Watch this space.

Drew Mishmash

Tuesday, March 27, 2007

More Scary Stuff.

I read in the paper last week that fifteen of lovely modernising David Cameron's front bench were Old Etonians. I was shocked, to some extent because I mistook this to be the Shadow Cabinet, which numbers around twenty.

But Peter Hitchen's documentary last night quoted almost the same figure; on his reckoning it's thirteen.

Mrs Mishmash [who used to work in politics] put me right on my terminology. The front bench is the Cabinet [or in this case the Shadow Cabinet] and their junior Ministers; a total of about fifty.

So somewhere between a quarter and a third of the proposed Tory government went to one tiny school, and played one weird kind of football.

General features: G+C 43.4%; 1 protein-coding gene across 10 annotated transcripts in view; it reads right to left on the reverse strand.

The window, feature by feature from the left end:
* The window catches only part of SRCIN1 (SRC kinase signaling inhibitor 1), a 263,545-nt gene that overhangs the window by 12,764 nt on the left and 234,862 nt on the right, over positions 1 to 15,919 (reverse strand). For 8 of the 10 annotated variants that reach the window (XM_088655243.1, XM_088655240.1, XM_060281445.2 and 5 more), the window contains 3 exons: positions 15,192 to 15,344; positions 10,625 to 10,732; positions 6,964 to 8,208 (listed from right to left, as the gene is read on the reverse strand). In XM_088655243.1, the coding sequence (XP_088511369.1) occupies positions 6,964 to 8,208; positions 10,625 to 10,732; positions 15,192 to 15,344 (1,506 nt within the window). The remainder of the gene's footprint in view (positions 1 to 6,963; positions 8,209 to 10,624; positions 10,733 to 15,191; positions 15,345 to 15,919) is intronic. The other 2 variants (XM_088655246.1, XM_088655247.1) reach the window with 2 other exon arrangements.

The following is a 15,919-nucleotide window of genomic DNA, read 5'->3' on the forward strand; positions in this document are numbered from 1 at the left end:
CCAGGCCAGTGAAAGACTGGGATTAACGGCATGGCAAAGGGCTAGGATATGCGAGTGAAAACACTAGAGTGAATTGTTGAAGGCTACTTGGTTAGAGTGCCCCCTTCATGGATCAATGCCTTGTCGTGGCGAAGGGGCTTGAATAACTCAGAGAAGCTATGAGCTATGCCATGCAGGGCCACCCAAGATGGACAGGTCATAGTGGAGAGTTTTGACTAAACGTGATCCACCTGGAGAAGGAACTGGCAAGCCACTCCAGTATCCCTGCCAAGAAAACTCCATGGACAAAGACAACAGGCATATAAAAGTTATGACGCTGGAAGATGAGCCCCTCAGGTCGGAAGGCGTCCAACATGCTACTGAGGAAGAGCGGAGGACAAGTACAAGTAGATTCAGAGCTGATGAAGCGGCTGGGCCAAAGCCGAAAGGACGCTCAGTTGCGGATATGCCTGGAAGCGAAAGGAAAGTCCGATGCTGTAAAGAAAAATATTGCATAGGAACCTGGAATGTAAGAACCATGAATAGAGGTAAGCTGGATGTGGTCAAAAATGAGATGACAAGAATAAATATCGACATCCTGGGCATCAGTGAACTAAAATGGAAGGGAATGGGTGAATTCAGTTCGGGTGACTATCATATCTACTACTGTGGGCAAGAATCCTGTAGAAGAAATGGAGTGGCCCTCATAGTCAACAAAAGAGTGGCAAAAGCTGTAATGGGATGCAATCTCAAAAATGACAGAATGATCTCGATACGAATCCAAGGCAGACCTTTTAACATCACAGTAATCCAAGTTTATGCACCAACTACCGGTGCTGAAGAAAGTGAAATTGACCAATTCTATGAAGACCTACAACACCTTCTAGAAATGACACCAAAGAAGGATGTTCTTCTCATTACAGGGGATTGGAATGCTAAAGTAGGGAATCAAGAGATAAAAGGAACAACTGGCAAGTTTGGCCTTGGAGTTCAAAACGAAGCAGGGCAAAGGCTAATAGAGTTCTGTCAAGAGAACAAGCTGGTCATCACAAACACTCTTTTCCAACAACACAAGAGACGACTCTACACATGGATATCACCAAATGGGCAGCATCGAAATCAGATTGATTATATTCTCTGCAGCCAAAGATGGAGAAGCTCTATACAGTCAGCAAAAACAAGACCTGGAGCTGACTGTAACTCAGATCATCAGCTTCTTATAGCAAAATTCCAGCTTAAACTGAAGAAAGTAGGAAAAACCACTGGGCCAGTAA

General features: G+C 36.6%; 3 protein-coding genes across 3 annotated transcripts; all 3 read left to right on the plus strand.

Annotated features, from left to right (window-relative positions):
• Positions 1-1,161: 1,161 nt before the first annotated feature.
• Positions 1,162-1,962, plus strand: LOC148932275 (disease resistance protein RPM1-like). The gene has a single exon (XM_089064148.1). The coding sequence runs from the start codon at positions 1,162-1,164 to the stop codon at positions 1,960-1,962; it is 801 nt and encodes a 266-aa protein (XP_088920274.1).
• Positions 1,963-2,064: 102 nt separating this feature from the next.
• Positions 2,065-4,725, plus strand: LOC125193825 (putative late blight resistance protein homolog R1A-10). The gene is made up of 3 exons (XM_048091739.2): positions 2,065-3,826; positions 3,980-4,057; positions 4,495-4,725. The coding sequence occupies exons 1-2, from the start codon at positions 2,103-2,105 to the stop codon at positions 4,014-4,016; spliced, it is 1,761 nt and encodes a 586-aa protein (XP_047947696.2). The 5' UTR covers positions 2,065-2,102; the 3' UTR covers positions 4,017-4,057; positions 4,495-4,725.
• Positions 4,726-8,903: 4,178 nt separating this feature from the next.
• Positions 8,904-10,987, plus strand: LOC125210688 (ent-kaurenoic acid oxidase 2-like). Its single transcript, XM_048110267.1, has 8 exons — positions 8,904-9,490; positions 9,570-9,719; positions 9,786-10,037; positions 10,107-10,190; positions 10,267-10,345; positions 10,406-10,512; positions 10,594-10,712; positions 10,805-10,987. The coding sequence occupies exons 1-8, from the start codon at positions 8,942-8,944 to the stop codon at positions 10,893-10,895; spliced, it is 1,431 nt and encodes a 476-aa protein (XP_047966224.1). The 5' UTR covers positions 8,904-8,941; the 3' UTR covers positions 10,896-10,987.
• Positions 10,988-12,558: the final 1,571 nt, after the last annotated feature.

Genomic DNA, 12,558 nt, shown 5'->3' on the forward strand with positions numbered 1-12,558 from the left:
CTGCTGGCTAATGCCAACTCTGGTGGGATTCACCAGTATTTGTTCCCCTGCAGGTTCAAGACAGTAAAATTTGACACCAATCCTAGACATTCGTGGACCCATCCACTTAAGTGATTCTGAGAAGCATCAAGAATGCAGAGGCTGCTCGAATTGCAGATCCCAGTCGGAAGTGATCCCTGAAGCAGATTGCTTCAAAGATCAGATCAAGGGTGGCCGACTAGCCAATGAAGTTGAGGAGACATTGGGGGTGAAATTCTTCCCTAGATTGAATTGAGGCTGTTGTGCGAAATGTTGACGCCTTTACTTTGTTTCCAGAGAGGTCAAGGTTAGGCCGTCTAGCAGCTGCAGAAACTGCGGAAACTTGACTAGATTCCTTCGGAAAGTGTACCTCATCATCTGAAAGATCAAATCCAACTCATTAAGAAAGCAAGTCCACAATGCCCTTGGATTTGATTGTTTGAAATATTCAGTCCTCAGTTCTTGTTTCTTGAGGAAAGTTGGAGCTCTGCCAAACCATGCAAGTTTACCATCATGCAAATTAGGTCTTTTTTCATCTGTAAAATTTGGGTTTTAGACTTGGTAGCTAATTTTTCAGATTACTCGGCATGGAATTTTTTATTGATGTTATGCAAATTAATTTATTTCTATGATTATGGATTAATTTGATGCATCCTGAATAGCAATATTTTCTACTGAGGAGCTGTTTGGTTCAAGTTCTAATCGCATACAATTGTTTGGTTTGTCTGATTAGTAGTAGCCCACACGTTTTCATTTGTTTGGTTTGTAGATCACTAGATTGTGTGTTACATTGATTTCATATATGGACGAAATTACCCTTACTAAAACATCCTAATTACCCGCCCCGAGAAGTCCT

That's not modernisation; that's just scary.

Drew Mishmash

Monday, March 26, 2007

Scary Stuff.

I read something truly frightening in the newspaper over the weekend.

Sir Ronald Cohen, once Chairman of Apax, one of the largest private equity groups in the world, was sketching out his ideas for community development schemes in the UK.

A Social Investment Bank, created and funded from derelict bank accounts, insurance funds and premium bonds, would invest in voluntary groups and social enterprises not currently supported by the retail banks. Gordon Brown likes Mr Cohen; and reading his article, so do I.

But look at the opening premise;

“Governments are just not powerful enough to maintain social cohesion. The wealth chasm between rich and poor is widening and the result will be violent reactions from those left behind”.

Perhaps governments are not powerful enough; perhaps they are not creative enough; perhaps they do not care enough. Whatever the reason, it’s a scary proposition.

Drew Mishmash

Monday, March 19, 2007